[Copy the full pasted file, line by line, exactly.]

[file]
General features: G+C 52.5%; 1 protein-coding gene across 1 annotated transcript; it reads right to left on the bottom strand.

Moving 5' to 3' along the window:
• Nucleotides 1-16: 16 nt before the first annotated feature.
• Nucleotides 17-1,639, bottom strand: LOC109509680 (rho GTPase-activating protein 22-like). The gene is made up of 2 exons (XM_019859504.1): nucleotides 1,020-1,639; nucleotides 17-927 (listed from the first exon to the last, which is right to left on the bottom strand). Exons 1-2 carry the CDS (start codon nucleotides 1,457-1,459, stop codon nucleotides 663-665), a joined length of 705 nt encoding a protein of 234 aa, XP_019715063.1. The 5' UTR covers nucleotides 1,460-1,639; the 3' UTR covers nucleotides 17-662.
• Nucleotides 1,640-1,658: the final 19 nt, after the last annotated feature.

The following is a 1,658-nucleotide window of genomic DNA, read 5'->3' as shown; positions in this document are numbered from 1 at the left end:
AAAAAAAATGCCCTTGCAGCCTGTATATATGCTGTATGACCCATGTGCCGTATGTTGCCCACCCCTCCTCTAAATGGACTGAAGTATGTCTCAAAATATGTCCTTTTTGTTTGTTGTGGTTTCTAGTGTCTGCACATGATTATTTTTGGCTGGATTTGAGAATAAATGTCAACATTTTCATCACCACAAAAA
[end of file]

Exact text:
General features: G+C 52.5%; 1 protein-coding gene across 1 annotated transcript; it reads right to left on the bottom strand.

Moving 5' to 3' along the window:
• Nucleotides 1-16: 16 nt before the first annotated feature.
• Nucleotides 17-1,639, bottom strand: LOC109509680 (rho GTPase-activating protein 22-like). The gene is made up of 2 exons (XM_019859504.1): nucleotides 1,020-1,639; nucleotides 17-927 (listed from the first exon to the last, which is right to left on the bottom strand). Exons 1-2 carry the CDS (start codon nucleotides 1,457-1,459, stop codon nucleotides 663-665), a joined length of 705 nt encoding a protein of 234 aa, XP_019715063.1. The 5' UTR covers nucleotides 1,460-1,639; the 3' UTR covers nucleotides 17-662.
• Nucleotides 1,640-1,658: the final 19 nt, after the last annotated feature.

The following is a 1,658-nucleotide window of genomic DNA, read 5'->3' as shown; positions in this document are numbered from 1 at the left end:
AAAAAAAATGCCCTTGCAGCCTGTATATATGCTGTATGACCCATGTGCCGTATGTTGCCCACCCCTCCTCTAAATGGACTGAAGTATGTCTCAAAATATGTCCTTTTTGTTTGTTGTGGTTTCTAGTGTCTGCACATGATTATTTTTGGCTGGATTTGAGAATAAATGTCAACATTTTCATCACCACAAAAA